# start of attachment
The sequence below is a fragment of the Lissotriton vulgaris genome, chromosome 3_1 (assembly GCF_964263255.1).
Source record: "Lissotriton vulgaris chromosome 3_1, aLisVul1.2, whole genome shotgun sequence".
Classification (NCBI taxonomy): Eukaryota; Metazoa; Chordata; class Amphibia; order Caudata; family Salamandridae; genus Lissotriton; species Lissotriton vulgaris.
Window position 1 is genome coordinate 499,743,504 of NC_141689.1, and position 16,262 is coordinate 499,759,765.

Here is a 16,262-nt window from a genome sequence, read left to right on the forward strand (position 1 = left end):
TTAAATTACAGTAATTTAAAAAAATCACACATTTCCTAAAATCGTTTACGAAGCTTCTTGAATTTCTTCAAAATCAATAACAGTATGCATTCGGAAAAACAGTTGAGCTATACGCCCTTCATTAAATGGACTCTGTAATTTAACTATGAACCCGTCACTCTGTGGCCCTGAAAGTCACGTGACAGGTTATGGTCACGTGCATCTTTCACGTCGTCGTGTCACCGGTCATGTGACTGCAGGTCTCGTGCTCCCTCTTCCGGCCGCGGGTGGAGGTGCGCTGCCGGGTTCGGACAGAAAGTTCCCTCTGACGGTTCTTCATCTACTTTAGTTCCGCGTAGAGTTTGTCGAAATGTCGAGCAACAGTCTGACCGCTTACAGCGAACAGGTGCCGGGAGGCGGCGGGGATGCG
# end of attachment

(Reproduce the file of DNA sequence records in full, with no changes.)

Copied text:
The sequence below is a fragment of the Lissotriton vulgaris genome, chromosome 3_1 (assembly GCF_964263255.1).
Source record: "Lissotriton vulgaris chromosome 3_1, aLisVul1.2, whole genome shotgun sequence".
Classification (NCBI taxonomy): Eukaryota; Metazoa; Chordata; class Amphibia; order Caudata; family Salamandridae; genus Lissotriton; species Lissotriton vulgaris.
Window position 1 is genome coordinate 499,743,504 of NC_141689.1, and position 16,262 is coordinate 499,759,765.

Here is a 16,262-nt window from a genome sequence, read left to right on the forward strand (position 1 = left end):
TTAAATTACAGTAATTTAAAAAAATCACACATTTCCTAAAATCGTTTACGAAGCTTCTTGAATTTCTTCAAAATCAATAACAGTATGCATTCGGAAAAACAGTTGAGCTATACGCCCTTCATTAAATGGACTCTGTAATTTAACTATGAACCCGTCACTCTGTGGCCCTGAAAGTCACGTGACAGGTTATGGTCACGTGCATCTTTCACGTCGTCGTGTCACCGGTCATGTGACTGCAGGTCTCGTGCTCCCTCTTCCGGCCGCGGGTGGAGGTGCGCTGCCGGGTTCGGACAGAAAGTTCCCTCTGACGGTTCTTCATCTACTTTAGTTCCGCGTAGAGTTTGTCGAAATGTCGAGCAACAGTCTGACCGCTTACAGCGAACAGGTGCCGGGAGGCGGCGGGGATGCG